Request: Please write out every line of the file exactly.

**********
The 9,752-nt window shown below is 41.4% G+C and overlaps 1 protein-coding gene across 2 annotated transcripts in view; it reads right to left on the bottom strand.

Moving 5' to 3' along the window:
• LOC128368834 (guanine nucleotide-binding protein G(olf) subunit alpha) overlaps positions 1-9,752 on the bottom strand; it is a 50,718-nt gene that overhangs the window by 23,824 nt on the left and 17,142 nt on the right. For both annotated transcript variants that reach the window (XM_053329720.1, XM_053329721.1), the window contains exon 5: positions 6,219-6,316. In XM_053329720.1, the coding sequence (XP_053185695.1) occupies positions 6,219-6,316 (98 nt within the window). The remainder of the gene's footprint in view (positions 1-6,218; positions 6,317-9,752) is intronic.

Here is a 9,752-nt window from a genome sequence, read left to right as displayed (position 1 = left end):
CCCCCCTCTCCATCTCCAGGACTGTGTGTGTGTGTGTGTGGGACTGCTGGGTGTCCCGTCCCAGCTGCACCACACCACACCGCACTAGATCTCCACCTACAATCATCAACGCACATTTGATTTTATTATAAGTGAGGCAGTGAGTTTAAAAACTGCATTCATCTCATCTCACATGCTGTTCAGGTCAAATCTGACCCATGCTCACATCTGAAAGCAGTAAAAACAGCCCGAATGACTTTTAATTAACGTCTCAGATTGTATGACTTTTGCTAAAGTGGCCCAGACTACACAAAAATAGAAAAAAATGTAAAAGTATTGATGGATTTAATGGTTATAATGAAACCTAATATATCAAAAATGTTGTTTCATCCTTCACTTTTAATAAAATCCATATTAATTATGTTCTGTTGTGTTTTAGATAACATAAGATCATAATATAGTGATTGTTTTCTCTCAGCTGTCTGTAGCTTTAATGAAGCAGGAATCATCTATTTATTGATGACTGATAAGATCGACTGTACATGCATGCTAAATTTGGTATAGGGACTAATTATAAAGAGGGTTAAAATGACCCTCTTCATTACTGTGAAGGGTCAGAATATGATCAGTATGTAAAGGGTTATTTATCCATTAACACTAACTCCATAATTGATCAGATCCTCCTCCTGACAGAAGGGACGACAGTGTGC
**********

The 9,752-nt window shown below is 41.4% G+C and overlaps 1 protein-coding gene across 2 annotated transcripts in view; it reads right to left on the bottom strand.

Moving 5' to 3' along the window:
• LOC128368834 (guanine nucleotide-binding protein G(olf) subunit alpha) overlaps positions 1-9,752 on the bottom strand; it is a 50,718-nt gene that overhangs the window by 23,824 nt on the left and 17,142 nt on the right. For both annotated transcript variants that reach the window (XM_053329720.1, XM_053329721.1), the window contains exon 5: positions 6,219-6,316. In XM_053329720.1, the coding sequence (XP_053185695.1) occupies positions 6,219-6,316 (98 nt within the window). The remainder of the gene's footprint in view (positions 1-6,218; positions 6,317-9,752) is intronic.

Here is a 9,752-nt window from a genome sequence, read left to right as displayed (position 1 = left end):
CCCCCCTCTCCATCTCCAGGACTGTGTGTGTGTGTGTGTGGGACTGCTGGGTGTCCCGTCCCAGCTGCACCACACCACACCGCACTAGATCTCCACCTACAATCATCAACGCACATTTGATTTTATTATAAGTGAGGCAGTGAGTTTAAAAACTGCATTCATCTCATCTCACATGCTGTTCAGGTCAAATCTGACCCATGCTCACATCTGAAAGCAGTAAAAACAGCCCGAATGACTTTTAATTAACGTCTCAGATTGTATGACTTTTGCTAAAGTGGCCCAGACTACACAAAAATAGAAAAAAATGTAAAAGTATTGATGGATTTAATGGTTATAATGAAACCTAATATATCAAAAATGTTGTTTCATCCTTCACTTTTAATAAAATCCATATTAATTATGTTCTGTTGTGTTTTAGATAACATAAGATCATAATATAGTGATTGTTTTCTCTCAGCTGTCTGTAGCTTTAATGAAGCAGGAATCATCTATTTATTGATGACTGATAAGATCGACTGTACATGCATGCTAAATTTGGTATAGGGACTAATTATAAAGAGGGTTAAAATGACCCTCTTCATTACTGTGAAGGGTCAGAATATGATCAGTATGTAAAGGGTTATTTATCCATTAACACTAACTCCATAATTGATCAGATCCTCCTCCTGACAGAAGGGACGACAGTGTGC